As a further efficiency measure, we might use lazy creation of the flyweight objects rather than create the initial map up front as in the above example.

Running this script results in:

Asset Number: 1001
Capacity: 555 people
Speed: 912 km/h
Range: 10370 km
Bought: 10-May-2007

Asset Number: 1002
Capacity: 555 people
Speed: 912 km/h
Range: 10370 km
Bought: 10-Nov-2007

Asset Number: 1003
Capacity: 1000 people
Speed: 1046 km/h
Range: 14400 km
Bought: 10-May-2008

Asset Number: 1004
Capacity: 1000 people
Speed: 1046 km/h
Range: 14400 km
Bought: 10-Nov-2008

1.9. Iterator Pattern

The Iterator Pattern allows sequential access to the elements of an aggregate object without exposing its underlying representation.

Groovy has the iterator pattern built right in to many of its closure operators, e.g. each and eachWithIndex as well as the for .. in loop.

For example:

def printAll(container) {
    for (item in container) { println item }
}

def numbers = [ 1,2,3,4 ]
def months = [ Mar:31, Apr:30, May:31 ]
def colors = [ java.awt.Color.BLACK, java.awt.Color.WHITE ]
printAll numbers
printAll months
printAll colors

Results in the output:

1
2
3
4
May=31
Mar=31
Apr=30
java.awt.Color[r=0,g=0,b=0]
java.awt.Color[r=255,g=255,b=255]

Another example:

colors.eachWithIndex { item, pos ->
    println "Position $pos contains '$item'"
}

Results in:

Position 0 contains 'java.awt.Color[r=0,g=0,b=0]'
Position 1 contains 'java.awt.Color[r=255,g=255,b=255]'

The iterator pattern is also built in to other special operators such as the eachByte, eachFile, eachDir, eachLine, eachObject, eachMatch operators for working with streams, URLs, files, directories and regular expressions matches.

1.10. Loan my Resource Pattern

The Loan my Resource pattern ensures that a resource is deterministically disposed of once it goes out of scope.

This pattern is built in to many Groovy helper methods. You should consider using it yourself if you need to work with resources in ways beyond what Groovy supports.

1.10.1. Example

Consider the following code which works with a file. First we might write some line to the file and then print its size:

def f = new File('junk.txt')
f.withPrintWriter { pw ->
    pw.println(new Date())
    pw.println(this.class.name)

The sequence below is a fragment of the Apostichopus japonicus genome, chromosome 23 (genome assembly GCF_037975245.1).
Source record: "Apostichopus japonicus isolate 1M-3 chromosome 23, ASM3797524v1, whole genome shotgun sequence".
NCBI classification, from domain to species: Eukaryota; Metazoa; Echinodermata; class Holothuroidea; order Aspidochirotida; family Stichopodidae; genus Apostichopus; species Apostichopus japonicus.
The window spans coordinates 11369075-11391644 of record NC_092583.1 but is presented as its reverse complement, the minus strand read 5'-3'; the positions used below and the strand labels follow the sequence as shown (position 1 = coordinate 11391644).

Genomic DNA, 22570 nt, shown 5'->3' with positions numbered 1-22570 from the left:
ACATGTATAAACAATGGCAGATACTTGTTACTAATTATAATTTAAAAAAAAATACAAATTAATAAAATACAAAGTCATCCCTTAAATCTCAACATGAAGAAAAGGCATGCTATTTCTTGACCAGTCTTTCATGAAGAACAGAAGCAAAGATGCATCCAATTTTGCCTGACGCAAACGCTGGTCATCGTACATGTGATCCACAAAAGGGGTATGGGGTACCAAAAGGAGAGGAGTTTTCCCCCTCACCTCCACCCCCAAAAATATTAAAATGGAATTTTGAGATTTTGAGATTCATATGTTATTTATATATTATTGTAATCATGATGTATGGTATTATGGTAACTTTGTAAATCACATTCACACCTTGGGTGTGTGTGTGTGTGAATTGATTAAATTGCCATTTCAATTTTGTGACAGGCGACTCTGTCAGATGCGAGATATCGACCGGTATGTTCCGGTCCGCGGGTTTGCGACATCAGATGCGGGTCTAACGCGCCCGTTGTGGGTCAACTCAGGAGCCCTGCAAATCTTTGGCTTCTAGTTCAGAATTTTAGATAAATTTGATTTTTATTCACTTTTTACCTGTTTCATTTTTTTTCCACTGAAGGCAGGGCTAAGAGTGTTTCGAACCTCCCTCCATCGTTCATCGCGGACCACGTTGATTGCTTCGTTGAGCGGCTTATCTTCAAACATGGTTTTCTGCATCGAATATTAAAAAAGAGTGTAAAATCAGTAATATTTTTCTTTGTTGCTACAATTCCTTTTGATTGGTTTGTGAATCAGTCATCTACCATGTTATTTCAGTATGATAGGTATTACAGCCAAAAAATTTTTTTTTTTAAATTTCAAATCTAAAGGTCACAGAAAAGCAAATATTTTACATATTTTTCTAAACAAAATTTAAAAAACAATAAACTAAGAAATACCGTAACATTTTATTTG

}
println f.size()
// => 42

We could also read back the contents of the file a line at a time and print each line out:

f.eachLine { line ->
    println line
}
// =>
// Mon Jun 18 22:38:17 EST 2007
// RunPattern

Note that normal Java Reader and PrintWriter objects were used under the covers by Groovy but the code writer did not have to worry about explicitly creating or closing those resources. The built-in Groovy methods loan the respective reader or writer to the closure code and then tidy up after themselves. So, you are using this pattern without having to do any work.

Sometimes however, you wish to do things slightly differently to what you can get for free using Groovy’s built-in mechanisms. You should consider utilising this pattern within your own resource-handling operations.

Consider how you might process the list of words on each line within the file. We could actually do this one too using Groovy’s built-in functions, but bear with us and assume we have to do some resource handling ourselves. Here is how we might write the code without using this pattern:

def reader = f.newReader()
reader.splitEachLine(' ') { wordList ->
    println wordList
}
reader.close()
// =>
// [ "Mon", "Jun", "18", "22:38:17", "EST", "2007" ]
// [ "RunPattern" ]

Notice that we now have an explicit call to close() in our code. If we didn’t code it just right (here we didn’t surround the code in a try …​ finally block, we run the risk of leaving the file handle open.

Let’s now apply the loan pattern. First, we’ll write a helper method:

def withListOfWordsForEachLine(File f, Closure c) {
    def r = f.newReader()
    try {
        r.splitEachLine(' ', c)
    } finally {
        r?.close()
    }
}

Now, we can re-write our code as follows:

withListOfWordsForEachLine(f) { wordList ->
    println wordList
}
// =>
// [ "Mon", "Jun", "18", "22:38:17", "EST", "2007" ]
// [ "RunPattern" ]

This is much simpler and has removed the explicit close(). This is now catered for in one spot so we can apply the appropriate level of testing or reviewing in just one spot to be sure we have no problems.

1.11. Null Object Pattern

The Null Object Pattern involves using a special object place-marker object representing null. Typically, if you have a reference to null, you can’t invoke reference.field or reference.method() You receive the dreaded NullPointerException. The null object pattern uses a special object representing null, instead of using an actual null. This allows you to invoke field and method references on the null object. The result of using the null object should semantically be equivalent to doing nothing.

1.11.1. Simple Example

Suppose we have the following system:

class Job {